Looking at a planetary nebula 6,500 light years away, scientists recognized an old friend: the buckyball. The large, soccer ball-shaped molecule–made from bonding 60 carbon atoms together–was first seen in a lab in 1985. In a paper published today in Science, scientists confirm the first known extraterrestrial existence of the rare carbon balls.
The buckyballs’ planetary nebula, called TC 1, surrounds a white dwarf star. Using NASA’s Spitzer Space Telescope, a team led by Jan Cami of the University of Western Ontario observed traces of the the 60-atom balls and their 70-atom cousins while looking at light coming from the white dwarf.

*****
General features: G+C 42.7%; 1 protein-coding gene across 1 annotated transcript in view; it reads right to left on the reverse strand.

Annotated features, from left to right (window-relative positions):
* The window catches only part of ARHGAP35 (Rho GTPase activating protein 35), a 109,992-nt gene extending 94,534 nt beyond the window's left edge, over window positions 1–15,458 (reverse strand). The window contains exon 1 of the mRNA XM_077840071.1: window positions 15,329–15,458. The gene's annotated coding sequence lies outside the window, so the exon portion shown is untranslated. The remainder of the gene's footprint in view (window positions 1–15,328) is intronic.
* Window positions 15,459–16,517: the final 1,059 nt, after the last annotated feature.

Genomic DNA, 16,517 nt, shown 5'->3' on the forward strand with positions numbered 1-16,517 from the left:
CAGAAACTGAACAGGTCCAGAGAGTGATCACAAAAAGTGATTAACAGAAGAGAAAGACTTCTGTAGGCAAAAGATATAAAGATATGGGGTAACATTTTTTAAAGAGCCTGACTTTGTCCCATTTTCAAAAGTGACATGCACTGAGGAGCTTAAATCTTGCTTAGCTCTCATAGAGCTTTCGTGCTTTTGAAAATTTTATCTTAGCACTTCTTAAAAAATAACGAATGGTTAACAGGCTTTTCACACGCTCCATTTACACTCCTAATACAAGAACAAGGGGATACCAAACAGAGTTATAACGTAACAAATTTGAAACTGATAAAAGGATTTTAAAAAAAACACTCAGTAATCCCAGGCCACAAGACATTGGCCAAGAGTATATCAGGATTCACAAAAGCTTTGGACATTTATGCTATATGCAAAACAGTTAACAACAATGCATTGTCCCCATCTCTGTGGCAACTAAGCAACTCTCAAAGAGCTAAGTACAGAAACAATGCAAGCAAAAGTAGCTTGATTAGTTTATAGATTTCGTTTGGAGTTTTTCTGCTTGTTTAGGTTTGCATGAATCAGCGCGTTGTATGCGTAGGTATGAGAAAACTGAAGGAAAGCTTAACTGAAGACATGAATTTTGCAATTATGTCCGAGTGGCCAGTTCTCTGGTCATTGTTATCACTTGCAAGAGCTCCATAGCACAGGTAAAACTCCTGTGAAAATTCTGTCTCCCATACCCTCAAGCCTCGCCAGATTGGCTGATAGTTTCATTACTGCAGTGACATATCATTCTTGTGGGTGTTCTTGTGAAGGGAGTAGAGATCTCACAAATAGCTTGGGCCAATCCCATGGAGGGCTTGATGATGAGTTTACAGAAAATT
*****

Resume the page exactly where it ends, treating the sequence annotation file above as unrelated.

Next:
When light hits molecules and atoms, they will vibrate in specific, measurable ways–a field of science known as spectroscopy. One of Cami’s colleagues, who was studying Tc 1, found some unfamiliar fingerprints in the nebula’s infrared light. Cami recognized them as carbon’s 60-atom configuration and its favored 70-atom carbon partner. [Discovery News]